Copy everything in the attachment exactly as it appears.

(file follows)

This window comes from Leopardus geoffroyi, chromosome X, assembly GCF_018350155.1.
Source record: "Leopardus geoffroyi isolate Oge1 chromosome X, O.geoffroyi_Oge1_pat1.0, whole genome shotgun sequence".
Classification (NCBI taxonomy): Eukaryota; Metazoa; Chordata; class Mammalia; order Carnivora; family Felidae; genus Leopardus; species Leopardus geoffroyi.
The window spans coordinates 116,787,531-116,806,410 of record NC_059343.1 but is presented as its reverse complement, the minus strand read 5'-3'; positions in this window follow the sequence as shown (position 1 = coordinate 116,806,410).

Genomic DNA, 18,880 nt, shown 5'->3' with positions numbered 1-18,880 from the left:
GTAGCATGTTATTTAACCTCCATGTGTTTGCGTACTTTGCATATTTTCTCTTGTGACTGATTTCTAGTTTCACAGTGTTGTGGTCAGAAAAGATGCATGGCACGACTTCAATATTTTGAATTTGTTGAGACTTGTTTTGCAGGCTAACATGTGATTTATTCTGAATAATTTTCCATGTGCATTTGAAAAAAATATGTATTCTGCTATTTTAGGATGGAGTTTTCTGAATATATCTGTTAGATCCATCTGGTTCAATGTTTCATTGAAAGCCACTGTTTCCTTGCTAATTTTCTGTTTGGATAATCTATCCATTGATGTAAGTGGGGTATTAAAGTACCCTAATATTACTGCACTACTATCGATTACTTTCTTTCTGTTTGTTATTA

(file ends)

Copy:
This window comes from Leopardus geoffroyi, chromosome X, assembly GCF_018350155.1.
Source record: "Leopardus geoffroyi isolate Oge1 chromosome X, O.geoffroyi_Oge1_pat1.0, whole genome shotgun sequence".
Classification (NCBI taxonomy): Eukaryota; Metazoa; Chordata; class Mammalia; order Carnivora; family Felidae; genus Leopardus; species Leopardus geoffroyi.
The window spans coordinates 116,787,531-116,806,410 of record NC_059343.1 but is presented as its reverse complement, the minus strand read 5'-3'; positions in this window follow the sequence as shown (position 1 = coordinate 116,806,410).

Genomic DNA, 18,880 nt, shown 5'->3' with positions numbered 1-18,880 from the left:
GTAGCATGTTATTTAACCTCCATGTGTTTGCGTACTTTGCATATTTTCTCTTGTGACTGATTTCTAGTTTCACAGTGTTGTGGTCAGAAAAGATGCATGGCACGACTTCAATATTTTGAATTTGTTGAGACTTGTTTTGCAGGCTAACATGTGATTTATTCTGAATAATTTTCCATGTGCATTTGAAAAAAATATGTATTCTGCTATTTTAGGATGGAGTTTTCTGAATATATCTGTTAGATCCATCTGGTTCAATGTTTCATTGAAAGCCACTGTTTCCTTGCTAATTTTCTGTTTGGATAATCTATCCATTGATGTAAGTGGGGTATTAAAGTACCCTAATATTACTGCACTACTATCGATTACTTTCTTTCTGTTTGTTATTA